SALT LAKE CITY — A day after Utah reported its biggest single-day increase in coronavirus cases, the state epidemiologist with the Utah Department of Health took to Twitter asking residents to do their part to stem the pandemic’s tide.

In her “weekend plea” Saturday, Dr. Angela Dunn wrote:

“Our largest increase in #COVID19 cases occurred yesterday & could be due to testing trends and isolated outbreaks. Please prove that right by social distancing and wearing a mask when you can’t; staying home when you feel ill.”

Utah sees its largest daily rise with 343 new confirmed COVID-19 cases

Officials on Friday confirmed the steepest rise in COVID-19 cases since the outbreak began, with 343 cases added in a day. Saturday’s numbers showed another 269 positive test results and five more deaths across the Beehive State. The death toll stands at 112 and total case count is 9,533, the health department reported Saturday.

The health department noted one of the deaths added to the toll was a previously reported death that was under further investigation by the medical examiner’s office. The death investigation showed the cause of death to be COVID-19. The four new deaths include:

• A Salt Lake County woman between the ages of 60 and 84 who was a resident of a long-term care facility.

• A Salt Lake County man older than age 85 who had underlying medical conditions.

• A Weber County woman older than 85 who was a resident of a long-term care facility.

• A Salt Lake County man younger than 60 who had underlying medical conditions.

Dunn said Friday that “comparing weekly cases over the past two weeks, we have seen a 3% increase in daily cases. Specifically, we have seen 1,197 new cases in the current week, compared to 1,162 cases in the week prior,” Dunn said.

She also noted that it is too early to tell if it was a trend signaling a new wave of infections and that resident people must remain vigilant on safe practices.

After Friday’s reported rise in cases, Dr. Marc Harrison, Intermountain CEO and president, urged residents to continue taking measures to stay safe.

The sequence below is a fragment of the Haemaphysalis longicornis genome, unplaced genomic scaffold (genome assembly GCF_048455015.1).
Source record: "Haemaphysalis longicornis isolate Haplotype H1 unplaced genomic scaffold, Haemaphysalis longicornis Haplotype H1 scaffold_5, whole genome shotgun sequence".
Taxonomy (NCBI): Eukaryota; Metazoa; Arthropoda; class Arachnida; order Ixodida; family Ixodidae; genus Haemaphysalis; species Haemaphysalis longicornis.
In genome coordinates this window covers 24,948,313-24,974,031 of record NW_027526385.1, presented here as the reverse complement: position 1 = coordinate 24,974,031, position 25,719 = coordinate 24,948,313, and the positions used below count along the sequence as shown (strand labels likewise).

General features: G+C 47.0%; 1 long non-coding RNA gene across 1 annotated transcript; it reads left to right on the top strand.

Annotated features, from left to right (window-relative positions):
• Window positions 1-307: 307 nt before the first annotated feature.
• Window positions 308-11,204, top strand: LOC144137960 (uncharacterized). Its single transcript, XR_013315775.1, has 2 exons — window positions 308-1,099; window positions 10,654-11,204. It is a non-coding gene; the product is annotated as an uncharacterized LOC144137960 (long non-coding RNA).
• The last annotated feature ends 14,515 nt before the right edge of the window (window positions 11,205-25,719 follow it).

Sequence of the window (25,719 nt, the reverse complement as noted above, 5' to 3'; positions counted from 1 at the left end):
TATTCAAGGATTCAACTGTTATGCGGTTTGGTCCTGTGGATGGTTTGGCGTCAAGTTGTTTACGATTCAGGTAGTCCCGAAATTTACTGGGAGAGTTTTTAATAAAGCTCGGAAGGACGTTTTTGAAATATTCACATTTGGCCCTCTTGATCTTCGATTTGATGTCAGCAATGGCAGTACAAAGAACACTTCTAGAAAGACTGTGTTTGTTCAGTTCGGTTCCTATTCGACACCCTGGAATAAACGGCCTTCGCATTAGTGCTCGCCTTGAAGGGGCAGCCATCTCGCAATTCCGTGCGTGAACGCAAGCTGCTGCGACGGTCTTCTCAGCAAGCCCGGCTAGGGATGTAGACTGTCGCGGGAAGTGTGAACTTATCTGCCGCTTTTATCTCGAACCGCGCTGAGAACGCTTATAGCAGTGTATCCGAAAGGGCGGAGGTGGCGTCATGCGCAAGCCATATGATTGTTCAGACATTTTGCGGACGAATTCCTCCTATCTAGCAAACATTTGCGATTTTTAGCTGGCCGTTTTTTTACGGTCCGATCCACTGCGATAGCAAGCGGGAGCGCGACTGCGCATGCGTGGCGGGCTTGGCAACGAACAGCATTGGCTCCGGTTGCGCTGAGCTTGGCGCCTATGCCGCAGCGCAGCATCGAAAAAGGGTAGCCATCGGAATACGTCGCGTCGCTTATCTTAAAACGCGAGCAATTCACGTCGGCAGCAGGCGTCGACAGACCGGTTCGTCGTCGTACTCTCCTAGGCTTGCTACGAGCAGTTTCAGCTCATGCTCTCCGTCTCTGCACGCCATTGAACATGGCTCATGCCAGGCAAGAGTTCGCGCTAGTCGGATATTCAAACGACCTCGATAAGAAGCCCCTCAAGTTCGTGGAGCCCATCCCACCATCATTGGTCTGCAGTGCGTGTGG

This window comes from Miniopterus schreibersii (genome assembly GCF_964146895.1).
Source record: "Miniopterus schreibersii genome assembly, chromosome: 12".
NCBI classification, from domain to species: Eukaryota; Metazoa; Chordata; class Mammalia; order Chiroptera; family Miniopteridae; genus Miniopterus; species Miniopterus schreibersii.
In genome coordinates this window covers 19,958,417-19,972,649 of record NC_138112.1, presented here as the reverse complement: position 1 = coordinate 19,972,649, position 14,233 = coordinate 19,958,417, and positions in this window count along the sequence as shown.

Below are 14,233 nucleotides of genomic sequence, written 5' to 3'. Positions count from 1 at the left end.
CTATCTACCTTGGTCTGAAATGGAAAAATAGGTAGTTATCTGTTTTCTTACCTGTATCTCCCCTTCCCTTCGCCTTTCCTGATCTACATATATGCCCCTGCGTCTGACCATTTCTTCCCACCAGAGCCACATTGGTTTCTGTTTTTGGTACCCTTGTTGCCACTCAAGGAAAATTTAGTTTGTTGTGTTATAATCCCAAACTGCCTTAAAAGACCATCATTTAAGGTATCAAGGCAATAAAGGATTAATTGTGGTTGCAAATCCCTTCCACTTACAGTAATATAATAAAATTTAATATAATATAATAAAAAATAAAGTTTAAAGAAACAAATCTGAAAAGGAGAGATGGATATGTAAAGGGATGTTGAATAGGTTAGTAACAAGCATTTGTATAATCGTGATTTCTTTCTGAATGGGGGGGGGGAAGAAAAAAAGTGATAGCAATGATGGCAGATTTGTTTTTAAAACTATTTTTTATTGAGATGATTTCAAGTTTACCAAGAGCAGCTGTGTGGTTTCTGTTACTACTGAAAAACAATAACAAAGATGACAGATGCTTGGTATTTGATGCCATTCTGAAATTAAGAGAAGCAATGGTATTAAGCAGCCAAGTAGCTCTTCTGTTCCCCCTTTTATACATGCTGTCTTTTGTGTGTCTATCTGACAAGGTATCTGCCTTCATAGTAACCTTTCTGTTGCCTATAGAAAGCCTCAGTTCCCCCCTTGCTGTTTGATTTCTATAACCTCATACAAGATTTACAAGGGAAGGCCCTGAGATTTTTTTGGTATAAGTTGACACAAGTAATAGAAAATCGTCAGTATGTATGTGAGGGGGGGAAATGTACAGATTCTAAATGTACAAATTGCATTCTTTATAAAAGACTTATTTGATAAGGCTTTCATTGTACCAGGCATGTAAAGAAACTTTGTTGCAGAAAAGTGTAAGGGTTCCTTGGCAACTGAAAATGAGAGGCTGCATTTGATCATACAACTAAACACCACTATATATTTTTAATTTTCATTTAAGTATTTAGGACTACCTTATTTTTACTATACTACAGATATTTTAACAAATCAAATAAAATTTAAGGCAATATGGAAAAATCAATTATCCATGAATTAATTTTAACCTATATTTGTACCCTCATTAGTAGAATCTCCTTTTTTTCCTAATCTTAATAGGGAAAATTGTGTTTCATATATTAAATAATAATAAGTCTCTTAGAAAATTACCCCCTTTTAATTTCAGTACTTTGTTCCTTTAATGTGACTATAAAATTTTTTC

“Just because we have ICU beds does not mean that we want one of you in them,” Harrison said.

One effort to ensure people could do their part by wearing a mask hit a milestone Saturday.

A grassroots initiative known as ProjectProtect set out to enlist thousands of sewing volunteers across the state to manufacture personal protective equipment for frontline caregivers, including more than 5 million medical-grade masks. Volunteers dropped their masks off to Deseret Industries throughout the state.

At the Deseret Industries location in Murray, Intermountain, University of Utah Health and Latter-day Saint Charities officials celebrated the milestone and cheered volunteers on as they drove through and handed off the masks they created.

Cathie Owens, an experienced sewer, completed her first 100 masks in the first two days. The next week, she made 300. It went on until she’d created 2,250 masks.

“I’m thankful to be a part of this great cause,” Owens said Saturday.

“As our partners at Intermountain and the University of Utah have said, in a pandemic, there’s a lot of fear, and people don’t know what to do if we hunker down. And there’s a tendency to be divided and to be fearful. But a project like Project Protect is one of the most important things that we can do as communities to bring us together,” said Sister Sharon Eubank, director of Latter-day Saint Charities and first counselor in the Relief Society of The Church of Jesus Christ of Latter-day Saints.

“I appreciate what people have said, ‘We wouldn’t do it for the money. But we’ll do it for our community and to be unified in this effort,’” she said.

More masks will be made in the future through the project for smaller clinics, care centers and hospitals, Sister Eubank added.

“The example Utah has set will be used around the world. Latter-day Saint Charities can take whatever we have learned from this opportunity and we can stand up other Project Protect in areas that will need them as the virus moves to different hot spots around the world.”

Not only did the volunteers produce those 5 million masks, they produced more than 100,000 face shields for caregivers and nearly 100,000 reusable gowns, said Dan Liljenquist, senior vice president of Intermountain Healthcare.

More than 50,000 volunteers in Utah and Idaho helped with the project.

Bob Pendleton, University of Utah Health chief medical quality officer, said that as the virus started hitting Utah’s neighbors, hospital administrators faced “extreme nervousness” about how they would keep staff and providers safe caring for patients. They were especially concerned about not having enough personal protective equipment, he said.

“Thanks to an amazing transformative project like Project Protect, and seeing this pipeline of 5 million masks being manufactured and ready for use on the front lines, has really been incredibly comforting and allowed us to settle in to the good work of keeping our patients and communities safe,” Pendleton said.

Contributing: Mitch Wilkinson